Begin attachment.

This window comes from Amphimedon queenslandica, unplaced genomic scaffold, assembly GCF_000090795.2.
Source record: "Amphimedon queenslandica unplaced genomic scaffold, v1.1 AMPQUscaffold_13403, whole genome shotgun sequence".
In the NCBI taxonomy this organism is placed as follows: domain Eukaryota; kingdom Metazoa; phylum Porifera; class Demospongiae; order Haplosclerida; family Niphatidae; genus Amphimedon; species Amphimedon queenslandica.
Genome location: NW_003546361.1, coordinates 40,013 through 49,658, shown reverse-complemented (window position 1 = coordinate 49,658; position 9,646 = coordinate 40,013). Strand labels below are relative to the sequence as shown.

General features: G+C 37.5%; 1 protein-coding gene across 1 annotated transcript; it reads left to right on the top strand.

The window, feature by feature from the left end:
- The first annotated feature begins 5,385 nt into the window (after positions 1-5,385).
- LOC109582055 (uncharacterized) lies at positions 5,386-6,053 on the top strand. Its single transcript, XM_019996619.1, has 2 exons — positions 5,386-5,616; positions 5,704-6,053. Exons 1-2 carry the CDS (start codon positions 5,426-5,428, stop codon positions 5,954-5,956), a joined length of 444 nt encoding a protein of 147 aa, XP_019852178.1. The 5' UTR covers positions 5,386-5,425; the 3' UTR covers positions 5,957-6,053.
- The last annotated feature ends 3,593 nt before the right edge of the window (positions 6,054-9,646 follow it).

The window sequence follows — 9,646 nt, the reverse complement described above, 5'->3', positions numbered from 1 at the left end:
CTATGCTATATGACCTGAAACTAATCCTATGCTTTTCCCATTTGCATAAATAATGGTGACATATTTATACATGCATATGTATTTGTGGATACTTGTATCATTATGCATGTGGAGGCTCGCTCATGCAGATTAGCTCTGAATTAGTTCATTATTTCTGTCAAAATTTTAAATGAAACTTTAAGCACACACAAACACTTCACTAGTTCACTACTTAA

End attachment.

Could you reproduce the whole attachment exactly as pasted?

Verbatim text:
This window comes from Amphimedon queenslandica, unplaced genomic scaffold, assembly GCF_000090795.2.
Source record: "Amphimedon queenslandica unplaced genomic scaffold, v1.1 AMPQUscaffold_13403, whole genome shotgun sequence".
In the NCBI taxonomy this organism is placed as follows: domain Eukaryota; kingdom Metazoa; phylum Porifera; class Demospongiae; order Haplosclerida; family Niphatidae; genus Amphimedon; species Amphimedon queenslandica.
Genome location: NW_003546361.1, coordinates 40,013 through 49,658, shown reverse-complemented (window position 1 = coordinate 49,658; position 9,646 = coordinate 40,013). Strand labels below are relative to the sequence as shown.

General features: G+C 37.5%; 1 protein-coding gene across 1 annotated transcript; it reads left to right on the top strand.

The window, feature by feature from the left end:
- The first annotated feature begins 5,385 nt into the window (after positions 1-5,385).
- LOC109582055 (uncharacterized) lies at positions 5,386-6,053 on the top strand. Its single transcript, XM_019996619.1, has 2 exons — positions 5,386-5,616; positions 5,704-6,053. Exons 1-2 carry the CDS (start codon positions 5,426-5,428, stop codon positions 5,954-5,956), a joined length of 444 nt encoding a protein of 147 aa, XP_019852178.1. The 5' UTR covers positions 5,386-5,425; the 3' UTR covers positions 5,957-6,053.
- The last annotated feature ends 3,593 nt before the right edge of the window (positions 6,054-9,646 follow it).

The window sequence follows — 9,646 nt, the reverse complement described above, 5'->3', positions numbered from 1 at the left end:
CTATGCTATATGACCTGAAACTAATCCTATGCTTTTCCCATTTGCATAAATAATGGTGACATATTTATACATGCATATGTATTTGTGGATACTTGTATCATTATGCATGTGGAGGCTCGCTCATGCAGATTAGCTCTGAATTAGTTCATTATTTCTGTCAAAATTTTAAATGAAACTTTAAGCACACACAAACACTTCACTAGTTCACTACTTAA